Someone at work put out a tray of bagels left over from a breakfast meeting. I joked with a co-worker, since they aren't giving us raises, we'll have to take advantage of things like leftover food and eat up. So I took a half of a plain white, processed bagel with some "margarine". It was awful! What was worse was the guilt trip I went on the entire time I was eating it. I couldn't help but think about what the ingredients were, what was in it, how much nutrition it lacked, and what kind of processing did it go through to make it to this tray. When I slathered on the "margarine" my brain cells were calculating -- calories, ingredients, fat, hydrogenation, GMO beans that went into it, what brand was it. That half a bagel and processed goop confirmed I'm officially a food snob. Last week I felt the snobbishness coming on when I looked at a recipe someone shared with me. It was for vegan lasagna which contained the ultimate processed vegan foods - sausage, cream cheese, and mozzarella cheese. I made it, and it WAS good, but oh the processed foods the recipe contained. And spending a bunch of time in the kitchen the past six months using whole, natural foods in most of my meals, I now look at a "package" of food with disgust. Even a bag of organic tortilla chips -- what's the ingredient list? 6 ingredients and something unprounceable? Back on the shelf it goes. But I'll admit I'm a hippocrat too -- I'm guilty of drinking soy milk, but don't get that feel sick guilty feeling for doing so. Its organic, made with non-GMO beans, and a key food staple in a vegetarian diet. So its ok to watch what we eat 90% of the time? I believe as long as folks are aware of food sources and make some sort of effort in changing eating and buying habits, you're a step ahead of the average person and doing a good thing. Michael Pollan, thank you for making me a food "substance" snob.

Thursday, February 12, 2009

New Post Coming Friday, Sat, Sun, Mon

Sorry for no new posts...ultra busy at work with Fed Stimulus (how will it impact my area of programs in state government) and other work-related issues (budget...economy...small business...etc.) make me too tired to think about looking at a computer at night! I have off the next 4 days.... so I'll have some time to post. Thanks for your patience!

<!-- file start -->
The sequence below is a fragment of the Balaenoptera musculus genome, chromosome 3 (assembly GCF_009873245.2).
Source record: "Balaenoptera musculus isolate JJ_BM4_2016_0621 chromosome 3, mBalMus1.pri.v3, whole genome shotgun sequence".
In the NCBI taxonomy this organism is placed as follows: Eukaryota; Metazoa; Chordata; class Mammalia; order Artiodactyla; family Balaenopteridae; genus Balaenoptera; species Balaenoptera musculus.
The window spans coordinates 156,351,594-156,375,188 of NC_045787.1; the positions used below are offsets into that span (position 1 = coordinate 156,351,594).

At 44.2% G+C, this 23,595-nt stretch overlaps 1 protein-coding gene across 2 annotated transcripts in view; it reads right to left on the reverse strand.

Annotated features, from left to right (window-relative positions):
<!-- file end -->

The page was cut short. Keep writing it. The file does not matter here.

Tuesday, February 10, 2009

Book Review - This Crazy Vegan Life

From Publishers Weekly

Dairy products should be illegal, proclaims leukemia survivor and Emmy Award–winner Pirello (Cooking the Whole Foods Way), giving readers a good idea of this crusader's uncompromising stance on the current state of the food industry, our environment and the need for change. Host of the public television series Christina Cooks and a noted authority on vegetarian cooking, Pirello studied with macrobiotic diet pioneer Michio Kushi and has eaten vegan for more than 20 years. The first section of the book grounds readers in vegan principles, arguing the case from a variety of perspectives (health, humanitarian, economic, environmental). Her plan for making the transition from standard American fat- and sugar-laden convenience foods to regularly scheduled whole-food meals consists of a 21-day, two-phase detoxification and weight-loss program, with tips on stress reduction and living more consciously, and a whole-body fitness regime (cardio, strength training and flexibility). Having beat leukemia and completed her first triathlon at age 51, Pirello is strong on setting intentions and achieving goals. With her, readers have a tireless, reliable guide to going vegan, and the many recipes she offers for delicious vegan meals will make foregoing meat easy.